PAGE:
My breakthrough into tech by Jane Lawson

Jane Lawson – Software Developer

Imagine someone from a foreign country being placed in the middle of a morning stand up. Everyone talking in unfamiliar words, mixed with the odd giggle and an occasional round of applause which rippled around the department like a Mexican wave.  They stand there with an awkward smile, feeling like a fish out of water and nod occasionally, pretending to know what was going on. Well, you’ve probably guessed? That was me in my first few weeks here at AO. “Rabbit messages are getting lost”, “Octopus tentacles need configuring”, something about a Tortoise… Animals? What is going on? “Red X. Regex. Resex.” Why are they all saying it differently? “API, VPN, CDN, SQL, DNS, IIS, ROBL”. OMG, it’s safe to say IT was unfamiliar ground. Everything was new and scary, the octopuses weren’t real and apparently, CORE lived in a box. And most importantly, when CORE went down, although I wasn’t aware where ‘down’ was, you’re supposed to stand around someone frantically typing at their desk until it came back. How times have changed. I came into AO with no IT experience, I didn’t even know what a cookie was. Now, 4 years on, I thought I’d share my story.

The Classic Tale of The Unused Degree

I completed uni with a degree in Computer Animation. I enjoyed it and I got a 1st but I didn’t see myself pursuing it. It didn’t ignite the fire in me that is essential if you’re going to spend most of your working life in the industry. So, what now? A load of debt and no closer to a career. Great! I felt frustrated. I knew I wanted a good career and that I wanted to work with computers in some form. I just couldn’t put my finger on what. I always envied people who knew exactly what they wanted to be.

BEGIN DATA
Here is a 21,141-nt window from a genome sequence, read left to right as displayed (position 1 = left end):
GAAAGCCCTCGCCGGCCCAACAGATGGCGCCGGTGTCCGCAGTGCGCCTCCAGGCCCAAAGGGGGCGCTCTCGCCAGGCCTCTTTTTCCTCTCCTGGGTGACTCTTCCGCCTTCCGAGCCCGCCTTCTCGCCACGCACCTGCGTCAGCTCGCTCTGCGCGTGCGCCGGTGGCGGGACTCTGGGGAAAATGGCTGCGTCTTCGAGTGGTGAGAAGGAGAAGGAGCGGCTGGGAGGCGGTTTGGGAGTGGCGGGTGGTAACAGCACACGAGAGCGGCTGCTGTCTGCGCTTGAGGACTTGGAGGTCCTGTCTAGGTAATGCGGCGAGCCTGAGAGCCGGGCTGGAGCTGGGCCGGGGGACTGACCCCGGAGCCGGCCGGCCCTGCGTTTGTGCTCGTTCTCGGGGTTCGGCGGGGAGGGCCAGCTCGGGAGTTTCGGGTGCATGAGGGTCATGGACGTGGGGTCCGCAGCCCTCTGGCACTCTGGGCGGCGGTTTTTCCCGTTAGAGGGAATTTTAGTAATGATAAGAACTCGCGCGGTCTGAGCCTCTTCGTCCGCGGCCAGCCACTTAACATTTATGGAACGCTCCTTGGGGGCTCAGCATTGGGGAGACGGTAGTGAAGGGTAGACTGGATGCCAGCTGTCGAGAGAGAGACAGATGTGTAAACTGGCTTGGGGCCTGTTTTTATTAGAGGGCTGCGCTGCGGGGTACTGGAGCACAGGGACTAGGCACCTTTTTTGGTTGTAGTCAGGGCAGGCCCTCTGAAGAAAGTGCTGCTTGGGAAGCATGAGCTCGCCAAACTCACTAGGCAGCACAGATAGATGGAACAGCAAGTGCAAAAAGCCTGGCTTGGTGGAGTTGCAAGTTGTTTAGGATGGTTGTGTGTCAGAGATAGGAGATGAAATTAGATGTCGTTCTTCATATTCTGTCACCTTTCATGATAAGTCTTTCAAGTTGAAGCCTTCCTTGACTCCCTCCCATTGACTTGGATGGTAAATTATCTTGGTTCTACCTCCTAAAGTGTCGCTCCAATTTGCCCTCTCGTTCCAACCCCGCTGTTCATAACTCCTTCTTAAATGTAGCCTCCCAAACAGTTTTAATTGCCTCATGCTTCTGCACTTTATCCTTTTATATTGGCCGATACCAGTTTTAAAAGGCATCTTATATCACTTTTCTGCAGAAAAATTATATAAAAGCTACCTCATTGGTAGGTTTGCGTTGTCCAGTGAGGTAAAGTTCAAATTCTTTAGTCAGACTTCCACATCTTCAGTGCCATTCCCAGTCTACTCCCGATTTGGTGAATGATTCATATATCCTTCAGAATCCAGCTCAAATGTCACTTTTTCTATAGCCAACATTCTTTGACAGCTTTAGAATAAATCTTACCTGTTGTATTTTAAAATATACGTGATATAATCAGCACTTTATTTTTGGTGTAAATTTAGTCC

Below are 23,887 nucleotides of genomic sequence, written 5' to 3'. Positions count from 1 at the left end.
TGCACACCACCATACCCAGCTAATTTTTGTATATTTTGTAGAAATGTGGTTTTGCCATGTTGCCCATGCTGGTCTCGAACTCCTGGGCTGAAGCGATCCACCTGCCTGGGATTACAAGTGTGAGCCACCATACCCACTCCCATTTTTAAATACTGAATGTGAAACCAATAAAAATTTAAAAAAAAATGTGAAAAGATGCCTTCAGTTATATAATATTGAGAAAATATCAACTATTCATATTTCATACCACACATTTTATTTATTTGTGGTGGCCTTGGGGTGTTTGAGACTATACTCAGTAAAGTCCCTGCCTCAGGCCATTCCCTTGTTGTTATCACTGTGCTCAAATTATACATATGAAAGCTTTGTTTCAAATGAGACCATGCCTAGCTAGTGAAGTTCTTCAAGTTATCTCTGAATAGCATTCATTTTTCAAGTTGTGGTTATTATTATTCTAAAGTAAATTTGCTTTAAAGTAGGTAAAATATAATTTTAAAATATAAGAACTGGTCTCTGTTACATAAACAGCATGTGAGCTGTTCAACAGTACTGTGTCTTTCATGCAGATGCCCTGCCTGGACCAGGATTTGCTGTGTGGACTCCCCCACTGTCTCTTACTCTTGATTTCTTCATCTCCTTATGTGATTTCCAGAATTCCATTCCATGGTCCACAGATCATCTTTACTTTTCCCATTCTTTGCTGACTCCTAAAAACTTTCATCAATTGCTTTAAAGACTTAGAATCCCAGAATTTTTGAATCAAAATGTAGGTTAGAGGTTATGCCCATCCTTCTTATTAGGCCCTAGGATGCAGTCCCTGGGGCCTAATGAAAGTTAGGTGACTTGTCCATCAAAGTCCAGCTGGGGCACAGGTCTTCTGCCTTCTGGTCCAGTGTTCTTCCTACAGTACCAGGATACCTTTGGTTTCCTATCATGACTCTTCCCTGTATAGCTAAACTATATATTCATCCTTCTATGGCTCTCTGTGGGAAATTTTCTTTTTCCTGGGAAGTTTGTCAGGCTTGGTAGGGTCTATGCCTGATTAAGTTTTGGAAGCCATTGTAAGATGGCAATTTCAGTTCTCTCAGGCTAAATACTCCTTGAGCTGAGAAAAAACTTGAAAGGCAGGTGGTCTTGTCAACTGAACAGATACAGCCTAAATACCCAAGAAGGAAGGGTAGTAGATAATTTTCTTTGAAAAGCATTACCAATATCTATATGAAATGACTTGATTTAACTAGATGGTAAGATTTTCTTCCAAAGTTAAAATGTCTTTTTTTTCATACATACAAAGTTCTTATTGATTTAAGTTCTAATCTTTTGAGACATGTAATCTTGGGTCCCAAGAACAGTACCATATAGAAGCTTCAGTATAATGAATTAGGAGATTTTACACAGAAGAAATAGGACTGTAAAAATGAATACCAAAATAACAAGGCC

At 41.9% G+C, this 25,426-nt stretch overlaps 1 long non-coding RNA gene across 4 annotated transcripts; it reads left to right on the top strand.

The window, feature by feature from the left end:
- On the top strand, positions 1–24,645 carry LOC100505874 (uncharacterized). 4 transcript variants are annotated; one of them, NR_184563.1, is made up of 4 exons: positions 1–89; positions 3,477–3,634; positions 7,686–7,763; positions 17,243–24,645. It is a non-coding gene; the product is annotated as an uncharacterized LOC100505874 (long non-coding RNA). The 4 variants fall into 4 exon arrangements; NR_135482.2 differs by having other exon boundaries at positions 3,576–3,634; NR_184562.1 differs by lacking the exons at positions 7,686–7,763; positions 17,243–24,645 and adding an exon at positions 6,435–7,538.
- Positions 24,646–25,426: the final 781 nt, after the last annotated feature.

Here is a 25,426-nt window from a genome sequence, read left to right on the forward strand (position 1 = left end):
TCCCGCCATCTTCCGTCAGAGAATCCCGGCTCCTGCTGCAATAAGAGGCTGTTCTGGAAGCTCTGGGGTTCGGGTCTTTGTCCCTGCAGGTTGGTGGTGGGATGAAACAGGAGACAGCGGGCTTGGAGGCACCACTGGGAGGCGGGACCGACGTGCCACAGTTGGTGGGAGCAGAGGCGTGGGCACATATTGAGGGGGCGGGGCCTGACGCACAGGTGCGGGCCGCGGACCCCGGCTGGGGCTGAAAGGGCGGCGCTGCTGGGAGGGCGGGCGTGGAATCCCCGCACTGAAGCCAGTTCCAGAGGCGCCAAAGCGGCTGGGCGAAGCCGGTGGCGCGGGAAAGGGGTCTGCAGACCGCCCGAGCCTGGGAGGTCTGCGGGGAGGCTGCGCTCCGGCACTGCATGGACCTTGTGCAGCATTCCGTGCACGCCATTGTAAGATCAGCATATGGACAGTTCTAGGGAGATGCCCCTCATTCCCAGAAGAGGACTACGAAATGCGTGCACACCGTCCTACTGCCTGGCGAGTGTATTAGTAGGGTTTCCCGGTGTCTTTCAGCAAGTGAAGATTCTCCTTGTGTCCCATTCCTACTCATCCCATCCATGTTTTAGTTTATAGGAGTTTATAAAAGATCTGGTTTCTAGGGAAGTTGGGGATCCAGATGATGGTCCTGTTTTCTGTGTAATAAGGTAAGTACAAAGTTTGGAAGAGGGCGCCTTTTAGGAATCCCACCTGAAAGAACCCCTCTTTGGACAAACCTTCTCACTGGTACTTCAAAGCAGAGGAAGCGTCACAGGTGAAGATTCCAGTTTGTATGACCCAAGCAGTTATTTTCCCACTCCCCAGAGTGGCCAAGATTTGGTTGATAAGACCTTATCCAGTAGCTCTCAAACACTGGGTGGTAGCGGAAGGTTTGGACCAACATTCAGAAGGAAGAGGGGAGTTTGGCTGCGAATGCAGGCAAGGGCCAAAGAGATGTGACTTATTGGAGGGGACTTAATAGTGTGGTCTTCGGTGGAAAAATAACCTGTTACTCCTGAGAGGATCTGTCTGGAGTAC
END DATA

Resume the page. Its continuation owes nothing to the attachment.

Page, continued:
Being a single Mum I needed a part-time job to fit around school times. What a task that was. All the part-time jobs I came across were for evenings and weekends, self-employment seemed the only way to go. I ended up opening an eBay shop selling phone and tablet accessories, this gave me the flexibility I needed. It worked around school hours and I could carry on in the evenings when my daughter was in bed. It was going ok, so I wanted to improve the look of the e-shop. After finding some YouTube videos on HTML and CSS I managed to make the design much nicer than the default interface. But, I found it enjoyable and I was hungry to do more. Working my own hours was great as it meant I had the time to play around with this new interest of mine. I soon discovered that I’m terrible at designing, so to practice, I challenged myself to recreate websites I came across. I ended up with a portfolio of sites.

And so, the fire ignites